- You just need to right click on the password field in the browser where you will get an option “Inspect Element“.
- After clicking on it, “Web Inspector” will open out and there you can see some code which is basically Html code and you just need to replace the “password” word with “text” word and it will reveal the words behind the asterisks.
After entering the above code in the address bar, press enter and it will pop up a window with your password written on it.
The Next most common browser is “Mozilla Firefox”.
- The chrome’s “Web Inspector” trick is also applicable in Firefox.
- Open a site that asks for login (like Facebook), right click on the password field in the browser where you will get an option “Inspect Element“. After clicking on it, “Web Inspector” will open out and there you can see some code which is basically Html code and you just need to replace the “password” word with “text” word and it will reveal the words behind the asterisks as shown in screenshot below.
Do you have an old phone like Nokia 1100 ???
Don’t Worry You can Use Facebook in it
Here is an Article about it read it and rate.
Do you have an old phone like Nokia 1100, and no reader can do more than just a phone? Or are you stuck in a remote place where no internet or any other form of data (EGDE/GPRS/3G) and the link?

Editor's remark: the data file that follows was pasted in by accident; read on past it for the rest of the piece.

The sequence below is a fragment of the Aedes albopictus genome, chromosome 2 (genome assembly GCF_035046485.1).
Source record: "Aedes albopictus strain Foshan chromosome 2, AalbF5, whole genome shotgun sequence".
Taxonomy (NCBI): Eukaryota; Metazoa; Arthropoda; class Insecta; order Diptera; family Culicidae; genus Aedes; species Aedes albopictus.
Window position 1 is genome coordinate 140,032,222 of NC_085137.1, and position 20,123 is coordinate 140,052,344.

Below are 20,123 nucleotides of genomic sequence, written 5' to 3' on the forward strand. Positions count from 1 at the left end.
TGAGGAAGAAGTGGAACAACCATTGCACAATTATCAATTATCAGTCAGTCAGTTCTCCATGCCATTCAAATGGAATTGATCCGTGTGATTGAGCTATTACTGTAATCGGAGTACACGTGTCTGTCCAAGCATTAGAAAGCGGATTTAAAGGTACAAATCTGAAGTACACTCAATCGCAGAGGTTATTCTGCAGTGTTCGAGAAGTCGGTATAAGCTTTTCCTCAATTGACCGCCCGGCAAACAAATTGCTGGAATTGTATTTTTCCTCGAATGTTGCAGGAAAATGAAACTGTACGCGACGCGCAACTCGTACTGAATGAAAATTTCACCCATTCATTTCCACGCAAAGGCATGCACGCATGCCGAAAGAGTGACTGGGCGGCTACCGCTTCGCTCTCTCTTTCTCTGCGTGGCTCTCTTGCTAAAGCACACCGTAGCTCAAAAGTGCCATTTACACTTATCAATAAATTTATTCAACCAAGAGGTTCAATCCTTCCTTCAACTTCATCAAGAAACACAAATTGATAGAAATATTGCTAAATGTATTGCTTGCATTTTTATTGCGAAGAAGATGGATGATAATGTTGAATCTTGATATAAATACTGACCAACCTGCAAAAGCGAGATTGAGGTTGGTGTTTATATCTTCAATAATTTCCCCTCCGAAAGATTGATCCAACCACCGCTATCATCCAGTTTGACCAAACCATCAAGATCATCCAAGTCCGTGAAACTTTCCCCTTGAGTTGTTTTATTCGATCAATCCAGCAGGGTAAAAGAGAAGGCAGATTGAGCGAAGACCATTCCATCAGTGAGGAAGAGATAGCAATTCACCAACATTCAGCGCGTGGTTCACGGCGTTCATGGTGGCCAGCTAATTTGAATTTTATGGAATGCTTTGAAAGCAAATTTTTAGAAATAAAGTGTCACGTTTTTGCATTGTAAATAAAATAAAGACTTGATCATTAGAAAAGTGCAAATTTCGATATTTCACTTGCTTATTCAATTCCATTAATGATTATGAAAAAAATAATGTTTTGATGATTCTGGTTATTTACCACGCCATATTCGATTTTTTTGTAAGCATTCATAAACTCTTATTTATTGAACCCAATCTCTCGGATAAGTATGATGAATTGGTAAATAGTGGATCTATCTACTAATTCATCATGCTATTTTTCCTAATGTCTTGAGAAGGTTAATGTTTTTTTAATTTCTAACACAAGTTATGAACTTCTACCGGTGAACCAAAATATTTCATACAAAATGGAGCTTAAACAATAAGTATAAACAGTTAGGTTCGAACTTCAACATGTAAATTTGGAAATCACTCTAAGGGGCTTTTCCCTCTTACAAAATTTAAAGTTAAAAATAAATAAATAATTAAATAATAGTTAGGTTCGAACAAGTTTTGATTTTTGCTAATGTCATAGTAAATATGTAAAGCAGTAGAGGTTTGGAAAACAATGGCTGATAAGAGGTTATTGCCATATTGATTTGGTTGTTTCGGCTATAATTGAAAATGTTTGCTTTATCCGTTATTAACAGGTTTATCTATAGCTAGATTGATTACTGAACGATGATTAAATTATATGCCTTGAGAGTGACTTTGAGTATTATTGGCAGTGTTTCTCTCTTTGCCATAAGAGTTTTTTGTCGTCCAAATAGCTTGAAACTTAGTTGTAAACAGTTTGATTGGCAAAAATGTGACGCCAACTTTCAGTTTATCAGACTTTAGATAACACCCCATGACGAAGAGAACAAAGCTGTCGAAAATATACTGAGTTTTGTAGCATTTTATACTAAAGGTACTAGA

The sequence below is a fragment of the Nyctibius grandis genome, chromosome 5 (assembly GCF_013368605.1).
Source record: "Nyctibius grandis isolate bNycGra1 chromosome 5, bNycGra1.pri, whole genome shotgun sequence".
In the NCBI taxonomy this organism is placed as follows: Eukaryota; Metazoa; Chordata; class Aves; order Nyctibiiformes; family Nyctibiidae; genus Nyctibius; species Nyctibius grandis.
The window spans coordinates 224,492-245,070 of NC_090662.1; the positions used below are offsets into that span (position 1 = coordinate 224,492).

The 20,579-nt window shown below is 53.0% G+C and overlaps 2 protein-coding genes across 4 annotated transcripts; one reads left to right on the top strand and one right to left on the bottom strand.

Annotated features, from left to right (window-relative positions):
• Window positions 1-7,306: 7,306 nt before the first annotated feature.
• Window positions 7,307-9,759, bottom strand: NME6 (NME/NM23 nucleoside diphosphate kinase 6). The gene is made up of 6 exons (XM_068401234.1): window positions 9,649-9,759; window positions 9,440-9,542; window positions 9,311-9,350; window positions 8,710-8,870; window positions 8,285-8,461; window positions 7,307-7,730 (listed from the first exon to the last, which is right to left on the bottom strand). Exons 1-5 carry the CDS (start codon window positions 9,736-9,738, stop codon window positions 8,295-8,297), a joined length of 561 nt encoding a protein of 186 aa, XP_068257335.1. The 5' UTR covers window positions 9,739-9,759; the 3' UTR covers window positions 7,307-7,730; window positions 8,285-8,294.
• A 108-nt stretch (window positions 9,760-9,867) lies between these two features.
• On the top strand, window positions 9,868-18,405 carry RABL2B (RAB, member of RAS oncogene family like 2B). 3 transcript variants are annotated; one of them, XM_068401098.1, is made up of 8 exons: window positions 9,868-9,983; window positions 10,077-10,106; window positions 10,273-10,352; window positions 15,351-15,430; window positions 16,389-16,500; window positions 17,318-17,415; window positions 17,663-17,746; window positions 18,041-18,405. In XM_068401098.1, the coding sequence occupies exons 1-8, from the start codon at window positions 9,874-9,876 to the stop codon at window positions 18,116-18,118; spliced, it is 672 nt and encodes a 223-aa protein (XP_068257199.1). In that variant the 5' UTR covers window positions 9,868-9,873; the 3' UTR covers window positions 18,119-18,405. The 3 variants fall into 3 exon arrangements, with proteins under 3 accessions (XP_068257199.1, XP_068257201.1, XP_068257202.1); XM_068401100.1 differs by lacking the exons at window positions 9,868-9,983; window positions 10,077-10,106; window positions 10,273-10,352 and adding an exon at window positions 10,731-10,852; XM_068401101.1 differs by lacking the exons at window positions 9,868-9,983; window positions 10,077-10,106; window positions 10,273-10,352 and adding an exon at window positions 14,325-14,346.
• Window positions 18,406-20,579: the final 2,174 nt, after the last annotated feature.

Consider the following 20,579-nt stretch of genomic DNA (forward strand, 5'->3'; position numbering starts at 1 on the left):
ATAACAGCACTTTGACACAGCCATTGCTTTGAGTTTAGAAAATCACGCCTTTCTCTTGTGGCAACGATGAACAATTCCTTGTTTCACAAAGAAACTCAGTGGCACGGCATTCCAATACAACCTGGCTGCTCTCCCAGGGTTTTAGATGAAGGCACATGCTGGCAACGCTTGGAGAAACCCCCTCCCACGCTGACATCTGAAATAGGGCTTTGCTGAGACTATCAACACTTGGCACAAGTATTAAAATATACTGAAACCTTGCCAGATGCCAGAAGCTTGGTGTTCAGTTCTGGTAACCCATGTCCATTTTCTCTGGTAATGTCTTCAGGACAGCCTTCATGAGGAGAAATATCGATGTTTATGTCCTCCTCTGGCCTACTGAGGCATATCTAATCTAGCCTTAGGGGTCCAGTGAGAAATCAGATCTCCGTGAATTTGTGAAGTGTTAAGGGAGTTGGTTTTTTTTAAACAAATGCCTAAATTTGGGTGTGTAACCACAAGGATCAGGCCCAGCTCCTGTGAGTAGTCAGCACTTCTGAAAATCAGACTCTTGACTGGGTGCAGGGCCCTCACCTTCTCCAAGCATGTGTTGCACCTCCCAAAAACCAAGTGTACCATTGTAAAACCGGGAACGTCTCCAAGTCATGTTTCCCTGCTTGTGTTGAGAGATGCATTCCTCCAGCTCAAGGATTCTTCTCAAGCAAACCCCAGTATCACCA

This is not a problem. You can continue with your Facebook in India (# * or Lithuanian) by dialing * 325 # on your mobile phone – this service requires no data or Internet plan that will work on phones from the Stone Age.
A brief overview here:
Use Facebook without the Data Plan
Facebook India has partnered with Fonetwish to bring Facebook on every mobile phone without requiring any apps or even the Internet.
In partnership with Fonetwish Facebook India to take any phone or the Internet without running the program.
Dial # 325 number, enter the username and password, select Facebook and use Facebook, there are some basic commands to perform various tasks, online to chat with friends at home and new additions to the list of your friends and more
If the interface to the Unix shell, such as Facebook, and will be very similar. Fonetwish says the service now, Airtel, Aircel, Tata DoCoMo and the idea is not accessible by users in India.
Reasonable prices – you only need to pay 1.00 fee per day for unlimited access.
Make An Autorun File For any Cd
We got several messages in our page asking how to create auto run CD ‘s so this post s for them .Did You Notice, whenever You Insert any game 0r software cd, or simply consider Windows Xp,or windows 7 Operating system cd.
As soon as You Insert the disk in CD-ROM, It automatically runs the cd.
If you want to make a autorun file for that CD you are ready to burn just follow the steps
1) You open notepad
2) now you writ: [autorun]
Now save it but not as a .txt file but as a .inf file.
But remember! The “Setup_filename.EXE” MUST be replaced with the name of the setup file.
And you also need to rember that it is not all of the setup files there are called ‘.exe but some are called ‘.msi
3) Now burn your CD with the autorun .inf file included.
4) Now set the CD in you CD drive and wait for the autorun to begin or if nothing happens
just double-click on the CD drive in “This Computer”